Archive for April 23rd, 2011

I read Anna Hazare contrary to my initial impression has been active. He hails from Maharashtra where he is a law unto himself. In other words he is extra-constitutional authority.He is known to impose punishment as he seems fit. A villager under his feudal fiefdom will be tied to a pole in front of the village temple and publicly flogged. Several men undergo this, one of whom, a vice sarpanch of the village, says: “I was drinking. I was … tied to the pole and flogged two-three times. It is normal. ” He believes in forced vasectomy. He believes that corrupt people should be hanged — literally hanged to death and so on. ‘So has the frog in the well believed. What if the frog has not cleaned up the mess in that well either the frog is a crackpot or one that is less than what he pretends to be. Anna Hazare has let the biggest crooks in his backyard go scot-free and executed his righteous indignation on the weak and the backward laborers who in his Bill of Rights are only entitled to Rs 50 for male and 30 per day for female coolies. Forget the gender politics and caste politics. Anna Hazare is a loose cannon and he is more likely to prove a paper tiger .
He is now middle class hero and youth icon. On what solid grounds any right minded person might ask? Hence the title. I had in recent posts touched on this nine day wonder as a fable. I also did a cartoon. Beyond this I do not think he holds any interest to me. Let me quote finally a perceptive article I came across by chance:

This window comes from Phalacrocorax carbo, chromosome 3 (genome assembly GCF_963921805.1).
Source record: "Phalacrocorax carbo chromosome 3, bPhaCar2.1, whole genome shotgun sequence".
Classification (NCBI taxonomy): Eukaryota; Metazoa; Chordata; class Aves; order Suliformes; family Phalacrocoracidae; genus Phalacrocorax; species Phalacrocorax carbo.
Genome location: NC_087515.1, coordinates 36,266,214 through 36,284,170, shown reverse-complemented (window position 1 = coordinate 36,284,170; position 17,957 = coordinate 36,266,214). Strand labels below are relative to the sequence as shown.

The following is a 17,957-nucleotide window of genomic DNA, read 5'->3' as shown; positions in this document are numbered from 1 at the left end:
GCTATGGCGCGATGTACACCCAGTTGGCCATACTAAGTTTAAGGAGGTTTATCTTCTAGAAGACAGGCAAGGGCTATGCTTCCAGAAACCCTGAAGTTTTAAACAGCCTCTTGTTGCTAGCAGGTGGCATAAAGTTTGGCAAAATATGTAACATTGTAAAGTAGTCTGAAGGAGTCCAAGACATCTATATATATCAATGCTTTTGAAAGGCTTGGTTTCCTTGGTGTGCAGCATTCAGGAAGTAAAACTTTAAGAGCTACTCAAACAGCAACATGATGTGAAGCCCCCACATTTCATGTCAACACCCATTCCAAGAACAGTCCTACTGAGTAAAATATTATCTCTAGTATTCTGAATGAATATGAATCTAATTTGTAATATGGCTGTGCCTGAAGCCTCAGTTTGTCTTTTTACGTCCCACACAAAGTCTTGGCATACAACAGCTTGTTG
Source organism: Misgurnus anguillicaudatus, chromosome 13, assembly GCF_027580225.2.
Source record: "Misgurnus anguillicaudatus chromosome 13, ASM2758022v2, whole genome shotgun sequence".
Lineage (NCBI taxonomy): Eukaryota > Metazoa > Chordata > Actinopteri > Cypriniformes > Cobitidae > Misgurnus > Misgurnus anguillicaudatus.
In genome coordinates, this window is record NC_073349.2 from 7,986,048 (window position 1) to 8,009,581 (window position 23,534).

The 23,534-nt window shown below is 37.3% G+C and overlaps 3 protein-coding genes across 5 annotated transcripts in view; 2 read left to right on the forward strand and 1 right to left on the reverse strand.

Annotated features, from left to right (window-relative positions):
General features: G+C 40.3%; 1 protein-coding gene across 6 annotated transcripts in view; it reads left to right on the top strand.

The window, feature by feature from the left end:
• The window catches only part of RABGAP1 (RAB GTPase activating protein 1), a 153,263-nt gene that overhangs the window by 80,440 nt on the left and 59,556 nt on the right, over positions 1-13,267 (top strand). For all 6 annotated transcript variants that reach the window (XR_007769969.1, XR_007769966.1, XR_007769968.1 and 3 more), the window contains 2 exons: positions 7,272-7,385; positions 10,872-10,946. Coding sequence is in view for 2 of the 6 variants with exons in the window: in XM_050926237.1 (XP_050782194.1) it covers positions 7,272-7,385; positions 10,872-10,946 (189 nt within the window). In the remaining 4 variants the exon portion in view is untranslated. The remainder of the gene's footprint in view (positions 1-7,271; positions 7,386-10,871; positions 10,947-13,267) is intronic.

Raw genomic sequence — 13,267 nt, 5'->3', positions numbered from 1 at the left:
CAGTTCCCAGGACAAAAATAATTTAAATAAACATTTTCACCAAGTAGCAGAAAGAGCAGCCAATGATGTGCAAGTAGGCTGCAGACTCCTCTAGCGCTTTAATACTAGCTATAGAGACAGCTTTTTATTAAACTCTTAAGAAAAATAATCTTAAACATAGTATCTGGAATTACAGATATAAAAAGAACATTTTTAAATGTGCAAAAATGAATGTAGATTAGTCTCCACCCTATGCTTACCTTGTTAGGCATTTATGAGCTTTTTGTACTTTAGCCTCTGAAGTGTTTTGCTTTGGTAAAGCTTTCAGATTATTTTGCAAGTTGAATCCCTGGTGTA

‘The Anna Hazare phenomenon is what one could term the Rorschach Effect in Politics. A couple of years ago, Barack Obama wisely pointed out, “I am like a Rorschach test.” During his presidential campaign, his supporters saw in him whatever they wanted to: an anti-Bush, a liberal messiah, a pragmatic and non-partisan moderate, and suchlike…’
(ack:http://in.news.yahoo.com/blogs/opinions/rorschach-effect-indian-politics-amit Verma of 21 April)
For those who think he is an unshakeable anchor in a time of organized corruption and communal malevolence he is most likely to be proved as a broken reed.
Moral: Fools who choose a paper tiger to set them on the right path do not deserve anything better.


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